FDA Approves First Drug for HIV Prevention
Truvada Approved for HIV-Negative People at High Risk of Infection
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Other AIDS groups feel differently. The Black AIDS Institute supports the use of PrEP, as does Fenway Health, a provider of health services to Boston's lesbian, gay, bisexual, and transgender community.
"This approach can prevent many new infections and could dramatically impact HIV transmission worldwide as part of the tools we have available to stop the epidemic," Fenway medical director Kenneth H. Mayer, MD, says in a news release.
Last May, an FDA advisory panel voted in favor of approving Truvada for PrEP. The panel voted overwhelmingly to approve PrEP for men who have sex with men and for uninfected partners of HIV-infected people. But the panel approved Truvada PrEP by only a 12-8 vote for others at risk of HIV infection.
Birnkrant noted that the FDA approval comes with a risk-reduction program. Doctors prescribing Truvada PrEP must ensure that patients test negative for HIV before taking the drug. New tests are advised every three months at least.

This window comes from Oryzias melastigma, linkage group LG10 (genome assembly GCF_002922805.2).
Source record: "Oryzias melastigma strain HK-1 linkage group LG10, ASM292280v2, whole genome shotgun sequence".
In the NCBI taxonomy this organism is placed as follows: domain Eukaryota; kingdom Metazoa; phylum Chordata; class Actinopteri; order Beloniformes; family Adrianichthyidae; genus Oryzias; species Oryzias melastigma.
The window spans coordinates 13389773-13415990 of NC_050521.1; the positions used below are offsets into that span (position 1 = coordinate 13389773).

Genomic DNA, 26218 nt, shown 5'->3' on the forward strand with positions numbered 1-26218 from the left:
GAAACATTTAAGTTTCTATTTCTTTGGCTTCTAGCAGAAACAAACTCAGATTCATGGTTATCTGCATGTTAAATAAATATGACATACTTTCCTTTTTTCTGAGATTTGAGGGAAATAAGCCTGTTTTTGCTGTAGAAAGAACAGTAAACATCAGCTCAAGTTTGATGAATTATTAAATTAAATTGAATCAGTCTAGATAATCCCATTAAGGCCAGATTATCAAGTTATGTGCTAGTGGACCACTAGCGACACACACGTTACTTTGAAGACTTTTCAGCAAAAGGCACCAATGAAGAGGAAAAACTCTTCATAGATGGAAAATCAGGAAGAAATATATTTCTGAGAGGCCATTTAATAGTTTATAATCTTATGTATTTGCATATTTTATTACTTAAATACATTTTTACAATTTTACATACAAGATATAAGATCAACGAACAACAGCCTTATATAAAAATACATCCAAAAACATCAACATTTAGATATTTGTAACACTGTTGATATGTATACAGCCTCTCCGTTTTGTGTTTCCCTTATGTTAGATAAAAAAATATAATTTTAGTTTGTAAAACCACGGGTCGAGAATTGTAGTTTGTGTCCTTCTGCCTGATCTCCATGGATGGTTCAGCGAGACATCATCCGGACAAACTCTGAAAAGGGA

In addition, people must be monitored for signs of kidney or bone problems -- which are among the long-term side effects sometimes seen with Truvada.
And the FDA says it will stay in close touch with those prescribing and taking Truvada PrEP to fine-tune the risk-reduction program.
"Education is the key," Birnkrant said. "We are committed to working with our public health colleagues to learn how best to use Truvada for PrEP so we can fully achieve the public health benefit it represents."
Truvada costs about $1,100 a month. It's not yet clear whether Truvada PrEP will be covered by insurance.